Tag Archives: guns

Are Deer Hunting Cartridges Arbitrary?

How many times has picking the wrong rifle cartridge ended a hunt prematurely versus being unfit to hunt due to cold or poor conditioning? Nobody has ever gone into the woods to hunt deer with a .243 only to give up after seeing a big buck because they didn’t have a .300 Win Mag. Almost ritualistically, we continue to rehash the same arguments over guns and ammo at the expense of other items that have more bearing on actual hunting.

Type of hunting cartridges.

Image: 1source.basspro.com/

My point isn’t that big game rounds aren’t different, but that most white-tailed deer hunters are unable to take advantage of their differences. The task of deer hunting west of the Mississippi doesn’t really discriminate between a .243 or a .300 Win Mag. Because of modern bullet construction and the fact that most white-tailed deer are taken under 200 yards, a deer shot in the vitals with a .243 is just as dead as a deer shot with a .300 Win Mag. Yet we keep asking ourselves the same stupid question: What is the most effective deer round? The only answer to that question is, how much recoil can you stand? Everything else is basically meaningless.

Image: www.statesymbolsusa.org

Image: www.statesymbolsusa.org/

In my early 20s, I bought a 7mm Remington Magnum because I loved the look and feel of the gun, an older Sako Finnbear. It was an aesthetic choice. All I knew about the cartridge at the time was that it was plenty capable of taking a deer. Since then I’ve killed a couple deer with it, but never at distances greater than 100 yards. Where I hunt in Pennsylvania, it’s rare that you get a shot over 100 yards unless you want it that way or you’re hunting over an agricultural field. So what is a 7mm Remington Mag? At 50 yards, a 7mm Mag produces an obscene amount of energy—around 3,000 ft-lbf. What distinguishes a 7mm Mag from a .30-30 is that the 7mm Mag has the same energy at 500 yards that a .30-30 does at 50. They are vastly different cartridges. But again, I’ve never taken a shot over 200 yards, so I might as well be shooting a .30-30 (or any other deer cartridge for that matter) because I’m nowhere near being able to make use of its downrange energy. It’s not a problem, but it goes to show how arbitrary rifle calibre selection is when you’re shooting under 200–300 yards.

Most big game cartridges offer perfectly adequate performance under real-life hunting conditions. The constant hair-splitting over the ballistics of big game cartridges is mostly hypothetical nonsense that benefits gun makers but not hunters—it simply sells guns. To me, a discussion about the merits of different Vibram boot soles is more valuable and interesting than whether the .270 or .308 is a better deer round. We’ve somehow managed to equate hunting with shooting when, in many aspects, the shot is the least important component of the hunt. Guns don’t kill animals; smart hunters do.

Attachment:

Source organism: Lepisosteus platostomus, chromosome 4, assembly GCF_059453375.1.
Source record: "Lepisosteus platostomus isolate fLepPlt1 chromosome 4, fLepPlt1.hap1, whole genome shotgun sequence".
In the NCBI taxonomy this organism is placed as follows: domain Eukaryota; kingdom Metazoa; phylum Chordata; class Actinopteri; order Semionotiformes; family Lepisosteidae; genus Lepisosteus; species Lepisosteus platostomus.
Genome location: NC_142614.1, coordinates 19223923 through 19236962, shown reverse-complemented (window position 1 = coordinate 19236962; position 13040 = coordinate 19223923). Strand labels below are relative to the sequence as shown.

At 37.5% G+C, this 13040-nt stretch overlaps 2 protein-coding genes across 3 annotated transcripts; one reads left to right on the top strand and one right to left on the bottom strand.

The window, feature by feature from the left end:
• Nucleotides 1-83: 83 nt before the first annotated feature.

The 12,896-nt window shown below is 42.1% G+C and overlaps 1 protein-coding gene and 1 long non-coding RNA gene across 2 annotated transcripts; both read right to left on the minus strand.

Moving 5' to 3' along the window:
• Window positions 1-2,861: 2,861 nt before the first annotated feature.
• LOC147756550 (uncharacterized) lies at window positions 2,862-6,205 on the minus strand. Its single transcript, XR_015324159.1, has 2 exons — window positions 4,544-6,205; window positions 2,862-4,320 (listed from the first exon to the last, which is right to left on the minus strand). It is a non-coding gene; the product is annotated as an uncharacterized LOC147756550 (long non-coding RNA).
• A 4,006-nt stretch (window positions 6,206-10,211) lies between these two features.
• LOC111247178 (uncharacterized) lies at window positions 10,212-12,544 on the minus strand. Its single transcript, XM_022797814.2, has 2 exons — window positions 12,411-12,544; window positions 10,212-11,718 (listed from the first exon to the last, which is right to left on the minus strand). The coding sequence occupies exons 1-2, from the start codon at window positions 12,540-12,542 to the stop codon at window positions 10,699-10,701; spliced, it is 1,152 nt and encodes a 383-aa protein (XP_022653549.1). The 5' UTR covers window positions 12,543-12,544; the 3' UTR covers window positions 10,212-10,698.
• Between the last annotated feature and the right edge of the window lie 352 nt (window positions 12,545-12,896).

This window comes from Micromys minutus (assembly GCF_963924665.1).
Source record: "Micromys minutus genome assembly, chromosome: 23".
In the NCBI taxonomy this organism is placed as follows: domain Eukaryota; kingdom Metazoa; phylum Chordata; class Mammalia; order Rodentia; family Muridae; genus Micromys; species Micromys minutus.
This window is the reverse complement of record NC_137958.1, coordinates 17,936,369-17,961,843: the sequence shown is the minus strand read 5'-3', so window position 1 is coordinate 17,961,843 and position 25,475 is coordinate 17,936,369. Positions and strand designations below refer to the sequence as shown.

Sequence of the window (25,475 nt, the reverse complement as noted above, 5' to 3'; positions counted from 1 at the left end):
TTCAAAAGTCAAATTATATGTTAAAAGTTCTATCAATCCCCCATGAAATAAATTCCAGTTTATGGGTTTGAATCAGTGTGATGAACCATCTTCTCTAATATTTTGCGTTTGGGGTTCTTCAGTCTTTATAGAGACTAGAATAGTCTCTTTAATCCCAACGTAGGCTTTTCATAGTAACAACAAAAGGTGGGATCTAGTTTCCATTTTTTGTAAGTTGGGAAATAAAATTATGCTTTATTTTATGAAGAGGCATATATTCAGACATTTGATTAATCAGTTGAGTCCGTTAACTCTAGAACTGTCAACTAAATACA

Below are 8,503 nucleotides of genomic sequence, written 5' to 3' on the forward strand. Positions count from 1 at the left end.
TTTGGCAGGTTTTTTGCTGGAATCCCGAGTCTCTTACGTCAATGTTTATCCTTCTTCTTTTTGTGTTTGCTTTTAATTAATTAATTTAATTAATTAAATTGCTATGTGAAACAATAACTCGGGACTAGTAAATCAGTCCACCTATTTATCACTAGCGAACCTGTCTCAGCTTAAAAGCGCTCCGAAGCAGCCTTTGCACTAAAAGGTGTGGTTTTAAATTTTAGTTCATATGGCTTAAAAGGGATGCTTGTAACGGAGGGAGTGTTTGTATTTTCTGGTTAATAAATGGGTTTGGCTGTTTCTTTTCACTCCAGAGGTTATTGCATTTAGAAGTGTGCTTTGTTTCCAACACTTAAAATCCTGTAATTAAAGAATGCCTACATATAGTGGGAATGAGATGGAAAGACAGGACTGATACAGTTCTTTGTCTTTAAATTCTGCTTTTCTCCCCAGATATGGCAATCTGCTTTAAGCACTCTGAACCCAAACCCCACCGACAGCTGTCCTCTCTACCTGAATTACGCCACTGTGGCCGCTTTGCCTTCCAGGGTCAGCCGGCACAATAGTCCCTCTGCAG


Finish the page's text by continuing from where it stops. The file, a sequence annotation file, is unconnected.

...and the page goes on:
We Hunters

An armed hunter backlit by a sunset

Image: www.montcodfa.org

By Jack Kredell

The hunting community, to borrow Benedict Anderson’s term, is an imagined community; a community whose popular or mass identity doesn’t reflect the behaviors, values, and opinions of its individual members. Of course it doesn’t. No community can accommodate all of its members, right? As a community we’ve agreed to put aside differences in order to unite against a common enemy. Once that enemy goes away we can go back to being different. But the enemy never goes away, does it?

Hunters, who is your real enemy? Democrats who want to take away your guns? The “antis” who hide under your bed and unload your hi-cap magazines while you sleep? PETA? Stop drinking the Kool-Aid. Arms manufacturers love a Democratic president. Why? Because we think Democrats are coming for our guns.

The real threats to hunting and fishing are from the many forms of habitat loss, industrial pesticides, and pollution. But as a hunter you can’t care about those things or else you’re thinkin’ like an “anti”.

Right now, unfortunately, the hunting community is defined by its relation to the gun and other non-issues. We’re made to believe the Second Amendment is a central issue to the hunter. It isn’t. Gun politics has nothing to do hunting. The only thing that has ever put an end to hunting in the past is loss of habitat. And it will again.

To be a hunter in today’s climate carries with it a whole set of political and cultural expectations and concerns that have little or nothing to do with actual hunting. We hunters need to wake up. Those of us who actually hunt know that hunting is being undermined from within not from without. It is being undermined by the mindset that our enemy wants to take away our ‘right’ to hunt.

You’re worried about PETA and Obama? You’re actually worried about what PETA and the Humane Society think of what you do?

The real question is this: will there be anything or anywhere to hunt in the end? The irony is that we hunters have more in common with the very hippies we like to make fun of.

We both just want green acres.